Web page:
In so many ways, the reality of KAEC is nothing more than a vision or a hope for what the desert city might be in the future. And like a desert mirage, there's not much substance to that vision. Throughout A Hologram For the King, Alan quite literally builds the city in his mind, seeing amazing potential in what is actually a fledgling city being swallowed by the desert sands.
Most of Saudi Arabia, for Alan, is simply a variation on this theme. There is the persistent reality of living in a closed society: women in burqas, potential violence, and—horror!—no pubs or bars.
But there's also another reality: a Saudi Arabia on the down low, where women keep secret cell phones and moonshine flows abundantly. It's little wonder that Alan can't really find his footing here.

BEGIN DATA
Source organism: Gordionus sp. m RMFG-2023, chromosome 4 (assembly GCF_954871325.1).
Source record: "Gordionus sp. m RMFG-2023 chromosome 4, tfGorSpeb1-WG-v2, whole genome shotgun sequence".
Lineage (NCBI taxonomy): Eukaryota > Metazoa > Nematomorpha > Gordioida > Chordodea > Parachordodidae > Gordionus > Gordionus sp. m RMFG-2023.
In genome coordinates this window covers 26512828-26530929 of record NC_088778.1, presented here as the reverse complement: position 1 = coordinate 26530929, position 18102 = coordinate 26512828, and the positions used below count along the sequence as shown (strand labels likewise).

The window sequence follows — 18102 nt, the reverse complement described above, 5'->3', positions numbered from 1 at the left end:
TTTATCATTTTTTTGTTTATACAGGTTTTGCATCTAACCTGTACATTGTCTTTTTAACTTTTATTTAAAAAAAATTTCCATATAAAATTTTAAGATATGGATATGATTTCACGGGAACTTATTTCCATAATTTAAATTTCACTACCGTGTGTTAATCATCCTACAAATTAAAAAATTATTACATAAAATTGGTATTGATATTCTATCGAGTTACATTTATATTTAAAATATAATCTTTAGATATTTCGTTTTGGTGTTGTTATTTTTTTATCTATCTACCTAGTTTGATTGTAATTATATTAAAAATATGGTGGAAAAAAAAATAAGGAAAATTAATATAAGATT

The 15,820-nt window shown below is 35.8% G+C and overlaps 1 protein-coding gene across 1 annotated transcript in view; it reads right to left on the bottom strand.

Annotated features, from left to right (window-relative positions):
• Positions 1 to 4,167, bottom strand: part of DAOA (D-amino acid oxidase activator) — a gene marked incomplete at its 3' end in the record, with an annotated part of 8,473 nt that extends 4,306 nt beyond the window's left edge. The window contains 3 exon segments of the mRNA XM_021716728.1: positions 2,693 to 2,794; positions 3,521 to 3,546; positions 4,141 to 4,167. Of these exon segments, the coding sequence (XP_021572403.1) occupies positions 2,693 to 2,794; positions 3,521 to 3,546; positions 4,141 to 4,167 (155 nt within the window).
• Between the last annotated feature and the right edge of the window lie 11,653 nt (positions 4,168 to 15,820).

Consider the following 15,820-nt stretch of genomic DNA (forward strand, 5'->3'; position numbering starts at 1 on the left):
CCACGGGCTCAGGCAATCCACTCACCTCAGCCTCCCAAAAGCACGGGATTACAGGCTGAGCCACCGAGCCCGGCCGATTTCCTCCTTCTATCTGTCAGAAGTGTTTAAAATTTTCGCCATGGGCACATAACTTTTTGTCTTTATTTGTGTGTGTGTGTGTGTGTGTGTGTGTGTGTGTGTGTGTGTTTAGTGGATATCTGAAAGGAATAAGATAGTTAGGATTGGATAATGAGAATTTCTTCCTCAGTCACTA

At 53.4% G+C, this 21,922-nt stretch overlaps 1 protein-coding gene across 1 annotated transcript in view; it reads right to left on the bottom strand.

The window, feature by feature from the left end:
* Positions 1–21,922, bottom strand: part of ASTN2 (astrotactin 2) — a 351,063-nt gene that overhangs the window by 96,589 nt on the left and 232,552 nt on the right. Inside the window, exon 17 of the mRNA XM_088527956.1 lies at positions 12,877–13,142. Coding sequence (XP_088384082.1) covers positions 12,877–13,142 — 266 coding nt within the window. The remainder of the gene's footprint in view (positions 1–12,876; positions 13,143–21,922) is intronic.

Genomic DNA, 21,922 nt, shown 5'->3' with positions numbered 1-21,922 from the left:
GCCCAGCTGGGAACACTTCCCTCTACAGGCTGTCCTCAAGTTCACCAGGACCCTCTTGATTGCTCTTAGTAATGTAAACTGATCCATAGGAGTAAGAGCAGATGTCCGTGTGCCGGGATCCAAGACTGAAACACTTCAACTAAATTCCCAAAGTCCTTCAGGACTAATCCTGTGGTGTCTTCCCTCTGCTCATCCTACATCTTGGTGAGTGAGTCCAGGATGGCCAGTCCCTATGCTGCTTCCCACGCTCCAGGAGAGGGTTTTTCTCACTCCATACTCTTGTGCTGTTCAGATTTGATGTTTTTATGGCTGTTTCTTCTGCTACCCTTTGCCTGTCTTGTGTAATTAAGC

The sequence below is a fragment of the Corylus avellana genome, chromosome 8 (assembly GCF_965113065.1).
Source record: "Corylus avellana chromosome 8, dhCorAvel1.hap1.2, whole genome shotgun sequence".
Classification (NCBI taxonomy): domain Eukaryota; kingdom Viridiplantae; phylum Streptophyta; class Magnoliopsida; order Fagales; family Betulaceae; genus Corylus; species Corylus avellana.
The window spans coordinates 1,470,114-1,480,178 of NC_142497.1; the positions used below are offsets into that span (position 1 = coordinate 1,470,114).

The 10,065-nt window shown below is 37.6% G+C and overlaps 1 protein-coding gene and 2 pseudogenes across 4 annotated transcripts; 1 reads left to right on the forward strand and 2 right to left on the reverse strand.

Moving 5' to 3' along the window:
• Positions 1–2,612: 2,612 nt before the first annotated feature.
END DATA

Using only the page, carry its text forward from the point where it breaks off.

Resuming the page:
Questions About Visions of Saudi Arabia
- Why does Alan have such a hard time "getting a handle" on Saudi Arabia?
- Why do Yousef and Salem feel so hopeless about their lives?
- In what way are the difficulties of Saudi Arabian women key to Alan's understanding of the culture?
- How does Alan's inability to truly understand Saudi Arabian culture contribute to the outcome of his business dealings there?
Chew on This
Alan fails in his mission to Saudi Arabia because he doesn't understand the rules of the "game" that he's playing with Abdullah and his emissaries at KAEC.
Alan stays on at KAEC because it's a "clean slate"—a total lack of social context or responsibility—not just because he didn't make the money he'd hoped to.